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Eric Burel
Eric Burel

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Optimal implementation of the exclusive content demo

Hey everybody,

I am new to Web Monetization, but a seasoned full-stack developer. I've started by digging the documentation thoroughly.

Bear with me, this posts is long but if you are into web development you wont be disappointed.

Exclusive content demo with client-side computations

As you may already know, the example implementation considers some exclusive content, that would be revealed only to paid users using Web Monetization API.

The naive implementation shows a client-side only version with JavaScript, which is of course unsafe.

A more advanced implementation relies on a system of receipt. I am still trying to grasp it but I get a rough idea of the architecture.

Source: https://webmonetization.org/docs/exclusive-content/

Usual implementation

It turns out that I've studied extensively the use case of exclusive content, from the web developer perspective.

Usually, you will use either client-side rendering (so JavaScript in the browser), or per-request server-side rendering (think PHP) to handle this display.

This is because you need to figure out if the user is paid everytime you display the page.
Client-side you can use the Web Monetization API, server-side you need to process each request to check for payment.

A static version

I've designed a pattern named "Segmented Rendering", which rely on static rendering instead.

  • You render at build time a paid version and a free version of your page, once for all

  • You select which version to display using a tiny redirection server. Hosts like Vercel and Netlify have edge runtimes that are a perfect fit for this.

This article describes an implementation with Next.js: https://blog.vulcanjs.org/render-anything-statically-with-next-js-and-the-megaparam-4039e66ffde

This article from Plasmic also describe a similar approach for A/B testing: https://www.plasmic.app/blog/nextjs-ab-testing

I've got an article waiting for publication that precisely targets the use case of exclusive content within a web page.

Eco-friendliness

The main takeaway is that this architecture is more performant and most probably more energy efficient than traditional client-side rendering SSR.

I say most probably because I am an honest person: we lack empirical study to definitely prove this, a lot of factors are involved in real life. But the mathematics says it does less computations.

With CSR/SSR, the same exclusive content delivered to 1 billion people means 1 billion expensive computations.

With Segmented Rendering, for 1 billion people, you have only 1 expensive computation, done in advance at build-time.

You still need a redirection for each request.

However this redirection happens at the edge. JavaScript edge runtime are lighter than Node.js and located near the end user, reducing the global impact of the request. It costs less than running a React server-render or hitting your main server, and (most probably again) will therefore cost less energy.

Where things are getting complicated

Now, I have a few question:

- Can Web Monetization be used during server-side rendering?

As far as I understand, the HTTP request might contain information that I can in turn use server-side to confirm that the user is a paid user, and then serve the content? It's not the easiest part of the architecture so if anyone has open source code samples of this even in other programming language it would help a lot.

- If yes, can Web Monetization be used using only HTTP requests server-side?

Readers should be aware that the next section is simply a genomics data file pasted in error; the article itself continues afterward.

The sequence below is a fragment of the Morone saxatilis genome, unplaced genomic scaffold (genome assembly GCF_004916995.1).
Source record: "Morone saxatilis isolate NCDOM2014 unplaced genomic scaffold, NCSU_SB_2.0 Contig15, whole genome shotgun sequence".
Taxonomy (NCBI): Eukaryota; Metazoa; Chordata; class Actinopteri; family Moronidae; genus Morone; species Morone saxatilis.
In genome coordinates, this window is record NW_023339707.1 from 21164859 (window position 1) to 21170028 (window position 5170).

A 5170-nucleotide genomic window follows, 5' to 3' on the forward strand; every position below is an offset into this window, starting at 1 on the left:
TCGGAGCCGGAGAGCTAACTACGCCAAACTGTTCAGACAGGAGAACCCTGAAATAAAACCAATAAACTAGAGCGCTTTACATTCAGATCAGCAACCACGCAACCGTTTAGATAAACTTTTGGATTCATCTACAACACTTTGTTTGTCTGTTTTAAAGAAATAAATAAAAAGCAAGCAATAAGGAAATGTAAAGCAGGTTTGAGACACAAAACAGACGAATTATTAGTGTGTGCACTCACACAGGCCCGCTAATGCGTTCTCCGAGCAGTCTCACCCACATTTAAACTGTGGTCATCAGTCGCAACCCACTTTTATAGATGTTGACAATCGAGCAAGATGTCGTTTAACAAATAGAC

Edge runtimes are more limited than traditional Node.js server, they are not meant to handle persistent connection (yet). I wonder if we can check if a user is a paid user with just very basic JavaScript and "fetch" API to a distant server.

- Where's the crypto???

This architecture only makes sense if Web Monetization isn't itself consuming tons of energy, to the point that my rendering issue would be insignificant.

When reading Web Monetization documentation, my brain screams "at which step are they going to sell me some crypto crap"?? It's a caricature but you get the point: is the ecological impact of Web Monetization as it is currently implemented already known or measured, at least in terms of energy consumption? are there expensive computations involved or does it require its own nuclear plant to properly work? is it better or worse than current architectures (advertisment based business models for instance)? etc.

Thanks in advance for your answers, references and feedbacks, so far I've been enthusiastic about what I've discovered when reading Web Monetization. I hope to be able to produce a cool Next.js implementation if everything goes as I expect.

Top comments (7)

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graeme profile image
graeme

Hey Eric, these are good questions, I hadn't thought about how WM works on the server side for static sites.
Prototypr setup is next.js too, and uses Next static site generation, so I'll have a look too and let you know!

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ericburel profile image
Eric Burel Author • Edited on

Hey folks, thanks for your valuable insights! Here's what I conclude from there:

Not a blockchain

"Interledger is not a blockchain, a token, nor a central service. Interledger is a standard way of bridging financial systems. " (interledger.org/rfcs/0001-interled...) => perfect then.

I am not obtuse to blockchain as a technology but I think sharing content on the web is not a use case critical enough to deserve spending massive amounts of energy (neither is speculation but that's another topic:)). Let's keep the web sober.

Static vs client-side rendering

Ok so it seems that page-level staticness is not a fit for Web Monetization. I should instead treat it similarly to videos, 3D, interactive charts, and all those things you don't care about server-rendering.